Thursday, February 2, 2012
Carl Edwards Talks ESPN Future
Now into the month of February the vast majority of on-air personalities working on race coverage for all four of the NASCAR TV partners are well known. We still need a TNT host to replace Lindsay Czarniak and wonder what Marty Reid's future holds, but there is one other big ticket item that seems to be still pending.
"Roush Says Edwards Headed To ESPN" was a TDP story from September of 2011. Jack Roush was addressing the media in the infield after a Nationwide Series race at Iowa Speedway. In an ironic twist, the speedway staff had put a live video feed of that interview on UStream.com.
In response to a question about the growing tension between Ricky Stenhouse Jr. and Carl Edwards, Roush gave this response to the media and the UStream live audience.
"I think he's (Carl) made his decision," said Roush. "I think he is going to become a sportscaster for ESPN for the Nationwide Series races. I'm not sure if he is going to just do the companion races or all the races."
Although the small group of assembled media never followed-up on the topic, the fact that Roush confirmed Edwards would not be returning to the track in the Nationwide Series was news. The fact that Edwards would supposedly be joining ESPN was big news.
It had become quite clear in 2011 that ESPN had fallen in love with Edwards. In a "man crush" that rivals ESPN's current fascination with Tim Tebow, Edwards seemingly was invited to be on ESPN's NASCAR telecasts as much as possible.
Edwards often appeared as an ESPN pre-race guest from the Infield Pit Studio. If he fell out of a race, he would then appear on TV. Unlike other drivers, he was not being interviewed from the garage by a pit reporter. He was now back in the Pit Studio as a guest analyst. Edwards was also the only Sprint Cup Series driver selected to offer post-race analysis on ESPN for all the Chase races.
The Roush comments made even more sense when it was publicly confirmed just two weeks ago that Edwards will not run any Nationwide Series races in 2012. Edwards told Dave Rodman of NASCAR.com that he wants to concentrate on his Sprint Cup Series efforts, especially since a full time Cup driver can no longer win the Nationwide Series driver's title.
This week, Edwards continued to work on his television skills. Edwards was at the Tournament Players Club in Scottsdale, AZ on Wednesday, where he served as a roving reporter for the Golf Channel during the Pro-Am tournament leading up to the 2012 Waste Management Phoenix Open.
Luckily, NASCAR reporter Becca Gladden who writes for Insider Racing News lives in that area and was able to sit down with Edwards for a one-on-one interview. Since Edwards was there to work on TV, it only made sense for Gladden to ask him about his NASCAR television plans for this season.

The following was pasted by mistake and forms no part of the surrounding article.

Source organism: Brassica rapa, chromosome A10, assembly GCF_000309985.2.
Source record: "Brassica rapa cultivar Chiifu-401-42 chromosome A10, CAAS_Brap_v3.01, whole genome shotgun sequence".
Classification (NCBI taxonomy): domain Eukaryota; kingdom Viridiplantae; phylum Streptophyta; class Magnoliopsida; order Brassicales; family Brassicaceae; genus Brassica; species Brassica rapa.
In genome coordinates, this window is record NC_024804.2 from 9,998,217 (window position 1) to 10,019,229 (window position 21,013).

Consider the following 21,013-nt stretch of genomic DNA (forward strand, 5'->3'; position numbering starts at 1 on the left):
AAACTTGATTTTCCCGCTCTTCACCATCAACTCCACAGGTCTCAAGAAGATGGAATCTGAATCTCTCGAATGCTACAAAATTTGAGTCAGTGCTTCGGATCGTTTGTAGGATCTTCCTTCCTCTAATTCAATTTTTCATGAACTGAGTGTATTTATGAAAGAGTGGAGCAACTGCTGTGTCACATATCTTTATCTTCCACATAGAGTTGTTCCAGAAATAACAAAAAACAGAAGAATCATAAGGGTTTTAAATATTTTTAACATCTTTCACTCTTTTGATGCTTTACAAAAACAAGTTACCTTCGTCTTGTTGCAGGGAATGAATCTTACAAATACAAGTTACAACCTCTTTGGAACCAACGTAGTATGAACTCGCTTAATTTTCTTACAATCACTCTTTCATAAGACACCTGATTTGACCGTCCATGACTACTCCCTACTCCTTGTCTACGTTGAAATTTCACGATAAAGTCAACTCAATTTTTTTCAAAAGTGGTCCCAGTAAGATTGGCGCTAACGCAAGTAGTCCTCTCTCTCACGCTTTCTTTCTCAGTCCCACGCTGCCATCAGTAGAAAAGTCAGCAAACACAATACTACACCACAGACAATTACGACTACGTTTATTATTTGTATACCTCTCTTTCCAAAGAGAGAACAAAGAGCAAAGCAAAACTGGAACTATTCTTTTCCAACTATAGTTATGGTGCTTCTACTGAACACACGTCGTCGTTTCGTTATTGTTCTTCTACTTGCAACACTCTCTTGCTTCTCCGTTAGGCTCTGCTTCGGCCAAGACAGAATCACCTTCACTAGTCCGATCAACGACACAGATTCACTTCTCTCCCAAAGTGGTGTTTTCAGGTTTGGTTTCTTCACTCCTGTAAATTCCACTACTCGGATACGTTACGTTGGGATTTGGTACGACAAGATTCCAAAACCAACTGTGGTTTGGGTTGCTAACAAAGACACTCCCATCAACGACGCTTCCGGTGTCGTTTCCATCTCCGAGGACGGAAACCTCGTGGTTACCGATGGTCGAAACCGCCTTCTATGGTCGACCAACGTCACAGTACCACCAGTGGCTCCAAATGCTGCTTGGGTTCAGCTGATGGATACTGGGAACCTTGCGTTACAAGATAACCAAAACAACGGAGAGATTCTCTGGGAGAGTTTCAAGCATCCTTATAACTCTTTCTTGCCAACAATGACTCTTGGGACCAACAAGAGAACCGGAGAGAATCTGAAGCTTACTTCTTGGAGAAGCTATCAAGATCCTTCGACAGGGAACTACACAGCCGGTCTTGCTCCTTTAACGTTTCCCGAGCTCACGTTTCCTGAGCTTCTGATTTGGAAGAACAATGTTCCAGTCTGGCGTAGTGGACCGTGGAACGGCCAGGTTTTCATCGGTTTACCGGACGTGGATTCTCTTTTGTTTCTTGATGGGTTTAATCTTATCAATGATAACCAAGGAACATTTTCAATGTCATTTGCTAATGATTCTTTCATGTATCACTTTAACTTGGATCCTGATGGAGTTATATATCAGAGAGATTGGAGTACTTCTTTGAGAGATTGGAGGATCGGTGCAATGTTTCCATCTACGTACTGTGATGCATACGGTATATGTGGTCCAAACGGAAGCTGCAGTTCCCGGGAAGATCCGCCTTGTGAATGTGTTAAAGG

Gladden: Will you be spending more time in the broadcast booth on ESPN in the Nationwide Series this year?
Edwards: We haven’t made a final deal and there’s really no ‘deal’ – you know, it’s not a money deal or anything like that. It just basically comes down to time. If there are weekends where I can go up there and help the broadcast and they’ll let me do it, then I’d love to do it, but I don’t know if I’ll do one race or ten races …
Gladden: There was a rumor out there that you were cutting back on driving in the Nationwide Series in order to do more TV broadcasts.
Edwards: No, that was not my intention. Number one for me is to win the Cup championship. But, I do think – after thinking about it a little bit – I think that I might actually be able to learn some things being up there in the broadcast booth, to be able to watch the races that closely. Sometimes you see things up there that you don’t see either on television or in the race car. So, if it turns out to be something like that, I might do a lot more of them.
Gladden's entire interview will be posted at Insider Racing News Thursday evening.
Love him or hate him, Edwards is a master at leaving doors open for for things to "just suddenly" develop. In this short interview excerpt, he does just that once again.
This is the first time we have heard Edwards reference a perspective he has not experienced and one that has not been discussed. He speaks about being up in the TV booth and looking down at the racing. As veteran NASCAR fans know, folks just don't "show up" in the broadcast booth and work a race on national TV.
ESPN's current partnership is Dale Jarrett and Andy Petree for the Nationwide Series races. While Petree is an ironman, Jarrett takes a good bit of time off and his TV replacement in the booth is Rusty Wallace. Ricky Craven also filled that role last year on occasion.
Live NASCAR TV telecasts require an incredible amount of coordination long before the network even arrives on-site. Conference calls, meetings and assignments start the sequence of assembling the production elements, equipment and manpower that results in a race being produced for TV.
Of all the NASCAR TV networks, ESPN is by far the most organized and buttoned-up when it comes to who is on the air and what they are going to say. The ESPN announcers in the TV booth have to be prepped on many production elements inside the telecasts and the entire on-air team has to coordinate their efforts to make things work.
In a few short weeks, ESPN will unveil the network's NASCAR broadcast team for the 2012 season while the NASCAR media is assembled in Daytona. In the past, the network has used this occasion to offer some surprises. Ray Evernham showing up out of the blue to work for the network a while back is a good example.
This year, it should be interesting to see if Edwards puts on his suit and tie and takes a position alongside Jarrett, Petree, Wallace and Brad Daugherty. Judging from his most recent words, he is certainly leaving the TV door wide open.
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